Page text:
We packed all our stuff one last time, returned the micro-crampons and had some tea and pancakes for breakfast. It still amazes me how these guys were able to cook anything so tasty at that altitude, battling those dips in mercury. I would praise myself if I was able to cook anything at all.
Once I had returned the micro-crampons, walking around the campsite became difficult. I had taken two boiled eggs and slipped on the hardened snow while walking towards my tent. The eggs flew off my hands. That wouldn’t be my last slip. At least, I didn’t have to crack the shells before peeling them.
Around 9:00 AM, the ascending team left for Luhasa while we were headed back to Sankri. Running was not an option as the frozen surface of the trail had become too slippery. Sometimes the layer of slippery ice was so thin that it was hard to figure out if it was a sticky dirt surface or not. I tried wading through deeper snow wherever possible. Still, it was impossible to avoid that slippery trail. Between our campsite and our first day’s lunch point at Jainola, I slipped thrice. Siddharth, who was with me, also slipped thrice—one of the times just because his bag was braised by a mule and he lost traction. Shubhajit, who was ahead of me escaped with a single fall that caused him to slide quite some distance. I am sure that quite a few trekkers behind us had experienced falls.
Jainola had lost all its snow in the last three days. I had some tea, while others also ordered some omelettes and Maggi. There was a Tibetan Mastiff puppy in one of the dhabas which became a cuddling toy for most of us.
Once we left Jainola, the path was dry and I was able to run again. I descended behind Dev and Shubhajit. The latter, having grown up in the mountains and hills of Meghalaya, was an excellent trekker. Dev was in a hurry. He had to contact the guys at Sankri so that he knew where we would be put up for the night.
Just before the opening in the pine trees, where we saw Swargarohini range on our first day, we waited for everyone to assemble so that we could head to Sankri together.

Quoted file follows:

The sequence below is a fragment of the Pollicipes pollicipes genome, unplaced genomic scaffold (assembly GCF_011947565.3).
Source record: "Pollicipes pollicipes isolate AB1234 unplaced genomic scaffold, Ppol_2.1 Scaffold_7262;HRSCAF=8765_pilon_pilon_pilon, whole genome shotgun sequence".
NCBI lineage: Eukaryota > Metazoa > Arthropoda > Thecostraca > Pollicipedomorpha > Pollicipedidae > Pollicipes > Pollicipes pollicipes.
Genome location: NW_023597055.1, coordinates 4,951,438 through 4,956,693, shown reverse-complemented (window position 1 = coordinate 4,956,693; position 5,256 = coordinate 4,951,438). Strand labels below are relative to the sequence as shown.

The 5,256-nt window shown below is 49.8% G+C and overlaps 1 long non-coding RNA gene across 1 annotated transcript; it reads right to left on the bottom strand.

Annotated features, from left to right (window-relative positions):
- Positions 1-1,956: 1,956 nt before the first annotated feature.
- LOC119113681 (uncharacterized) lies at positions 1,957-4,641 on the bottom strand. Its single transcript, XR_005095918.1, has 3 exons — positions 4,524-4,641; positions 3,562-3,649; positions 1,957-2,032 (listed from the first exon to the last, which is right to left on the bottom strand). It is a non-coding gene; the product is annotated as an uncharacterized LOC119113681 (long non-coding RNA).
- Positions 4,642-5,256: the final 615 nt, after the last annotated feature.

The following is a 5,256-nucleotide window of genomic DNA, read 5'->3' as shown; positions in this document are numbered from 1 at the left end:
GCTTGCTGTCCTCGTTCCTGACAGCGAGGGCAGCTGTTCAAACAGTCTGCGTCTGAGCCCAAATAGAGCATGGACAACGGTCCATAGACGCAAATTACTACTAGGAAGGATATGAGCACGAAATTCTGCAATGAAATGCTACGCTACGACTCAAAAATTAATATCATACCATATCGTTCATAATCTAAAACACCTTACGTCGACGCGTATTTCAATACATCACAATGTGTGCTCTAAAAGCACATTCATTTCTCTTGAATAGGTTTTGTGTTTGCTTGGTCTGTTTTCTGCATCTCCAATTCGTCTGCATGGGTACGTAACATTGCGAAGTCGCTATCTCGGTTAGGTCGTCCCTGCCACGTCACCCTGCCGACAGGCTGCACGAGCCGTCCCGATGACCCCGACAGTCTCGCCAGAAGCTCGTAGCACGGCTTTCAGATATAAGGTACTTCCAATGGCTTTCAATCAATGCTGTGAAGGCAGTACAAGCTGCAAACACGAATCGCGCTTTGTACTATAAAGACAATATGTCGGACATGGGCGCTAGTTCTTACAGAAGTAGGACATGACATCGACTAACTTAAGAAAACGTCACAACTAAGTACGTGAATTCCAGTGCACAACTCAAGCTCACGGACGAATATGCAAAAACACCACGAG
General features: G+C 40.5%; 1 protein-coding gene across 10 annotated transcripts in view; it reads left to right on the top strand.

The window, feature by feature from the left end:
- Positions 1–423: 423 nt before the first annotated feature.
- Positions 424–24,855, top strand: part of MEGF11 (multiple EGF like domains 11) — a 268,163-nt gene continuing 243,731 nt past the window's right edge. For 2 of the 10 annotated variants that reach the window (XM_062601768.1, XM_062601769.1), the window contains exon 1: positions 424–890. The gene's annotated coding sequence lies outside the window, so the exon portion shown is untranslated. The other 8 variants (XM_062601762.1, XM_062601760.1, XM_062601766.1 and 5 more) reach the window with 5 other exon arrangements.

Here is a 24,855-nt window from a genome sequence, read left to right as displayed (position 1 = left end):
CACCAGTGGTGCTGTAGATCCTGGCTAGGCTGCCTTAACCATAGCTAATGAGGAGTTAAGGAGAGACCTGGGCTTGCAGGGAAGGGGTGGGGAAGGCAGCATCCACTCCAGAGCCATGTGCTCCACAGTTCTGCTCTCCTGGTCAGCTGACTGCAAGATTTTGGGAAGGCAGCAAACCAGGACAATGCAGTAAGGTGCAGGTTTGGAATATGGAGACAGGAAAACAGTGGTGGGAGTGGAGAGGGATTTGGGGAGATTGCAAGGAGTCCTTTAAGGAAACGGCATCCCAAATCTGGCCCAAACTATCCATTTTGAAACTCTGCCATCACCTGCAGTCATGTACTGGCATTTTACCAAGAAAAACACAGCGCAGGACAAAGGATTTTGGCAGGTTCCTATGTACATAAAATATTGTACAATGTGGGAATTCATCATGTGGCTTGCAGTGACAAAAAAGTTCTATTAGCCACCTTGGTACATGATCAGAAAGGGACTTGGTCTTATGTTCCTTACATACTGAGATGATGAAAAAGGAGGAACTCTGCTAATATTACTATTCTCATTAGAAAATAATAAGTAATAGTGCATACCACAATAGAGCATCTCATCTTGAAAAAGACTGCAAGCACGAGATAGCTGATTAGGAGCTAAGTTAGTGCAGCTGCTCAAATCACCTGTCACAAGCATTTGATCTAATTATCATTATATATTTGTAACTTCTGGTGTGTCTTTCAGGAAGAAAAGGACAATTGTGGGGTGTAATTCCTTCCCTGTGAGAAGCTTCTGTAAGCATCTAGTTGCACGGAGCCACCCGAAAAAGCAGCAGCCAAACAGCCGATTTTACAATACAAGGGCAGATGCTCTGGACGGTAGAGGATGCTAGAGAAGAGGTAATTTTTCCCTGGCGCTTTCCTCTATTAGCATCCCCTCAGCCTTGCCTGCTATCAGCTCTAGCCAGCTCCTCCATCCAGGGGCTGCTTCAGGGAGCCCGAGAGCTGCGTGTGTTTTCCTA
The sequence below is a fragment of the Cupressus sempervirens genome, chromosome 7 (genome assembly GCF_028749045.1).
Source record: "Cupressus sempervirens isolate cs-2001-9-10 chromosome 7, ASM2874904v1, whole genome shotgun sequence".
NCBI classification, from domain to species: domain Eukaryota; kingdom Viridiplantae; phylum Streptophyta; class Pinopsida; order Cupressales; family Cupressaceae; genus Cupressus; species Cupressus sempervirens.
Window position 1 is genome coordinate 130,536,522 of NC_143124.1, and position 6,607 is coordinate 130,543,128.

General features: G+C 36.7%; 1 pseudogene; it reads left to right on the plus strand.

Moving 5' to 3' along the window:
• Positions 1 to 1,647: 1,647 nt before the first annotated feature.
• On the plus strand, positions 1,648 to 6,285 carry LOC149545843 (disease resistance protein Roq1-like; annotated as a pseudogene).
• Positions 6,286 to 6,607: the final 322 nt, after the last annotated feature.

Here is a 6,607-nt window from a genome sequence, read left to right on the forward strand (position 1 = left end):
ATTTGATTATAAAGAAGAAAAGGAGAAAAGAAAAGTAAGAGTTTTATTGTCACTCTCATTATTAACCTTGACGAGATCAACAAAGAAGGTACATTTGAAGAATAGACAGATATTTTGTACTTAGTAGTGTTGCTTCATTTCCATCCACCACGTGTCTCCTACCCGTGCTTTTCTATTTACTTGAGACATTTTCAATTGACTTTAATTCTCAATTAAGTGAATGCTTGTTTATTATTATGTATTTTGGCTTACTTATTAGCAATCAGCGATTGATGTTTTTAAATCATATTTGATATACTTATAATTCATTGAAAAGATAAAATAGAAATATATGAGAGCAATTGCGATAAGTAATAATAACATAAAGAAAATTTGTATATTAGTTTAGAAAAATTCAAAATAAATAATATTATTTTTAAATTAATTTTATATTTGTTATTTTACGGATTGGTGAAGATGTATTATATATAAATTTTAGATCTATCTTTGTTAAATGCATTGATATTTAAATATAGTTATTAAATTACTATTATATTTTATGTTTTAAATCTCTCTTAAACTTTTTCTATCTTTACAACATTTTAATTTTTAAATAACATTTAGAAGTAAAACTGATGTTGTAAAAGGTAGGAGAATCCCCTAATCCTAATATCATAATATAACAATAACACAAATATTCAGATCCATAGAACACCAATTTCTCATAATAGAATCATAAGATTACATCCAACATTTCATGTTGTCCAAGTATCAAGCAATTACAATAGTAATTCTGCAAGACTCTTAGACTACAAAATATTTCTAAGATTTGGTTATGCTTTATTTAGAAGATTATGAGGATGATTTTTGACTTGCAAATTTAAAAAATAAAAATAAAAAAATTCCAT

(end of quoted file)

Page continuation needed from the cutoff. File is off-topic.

Gypsy Children, a wooden bunk hotel, was supposed to be our home for the night. That is, if everybody had stayed there. We had our lunch, settled all dues and deposited the fleece liner and eco bags. I even got a tee that said that I have been to Kedarkantha.
Since this trek was two days shorter than the Har-ki-Doon one, people had extra days. Some headed back to Delhi while others went towards Mussoorie-Dehradun-Rishikesh. Luckily, Shubhajit was headed towards Yamunotri. I decided to tag along with him for the next two to three days.
We headed back to Purola with a group of three Marathi trekkers—two guys and a girl. For them this was their first trek. I am sure this would instil a desire to venture out more and more into the hills. Even Karthik praised Aditya, one of the Marathi guys. He was a slow trekker but he was very consistent with his pacing and rest. Speed is often not that important.
At Purola we bid them goodbye and got ourselves a room at Hotel Classic Hill View in Negi Tower. This was the same place where we had our lunch en route to Sankri and the same place where Shubhajit and Siddharth had put up for a few days before heading for the trek. It is hard to express how good it felt while taking a bath after five whole days.
The cook at the hotel, Mr. Pratap Singh Rana, used to cook in 5-star restaurants but had to move back to Purola due to some family emergency. He made an excellent Chicken Kadai. Shubhajit later told me that during his earlier stay, he made some amazing rai ka saag from ingredients that Shubhajit had bought fresh from the market.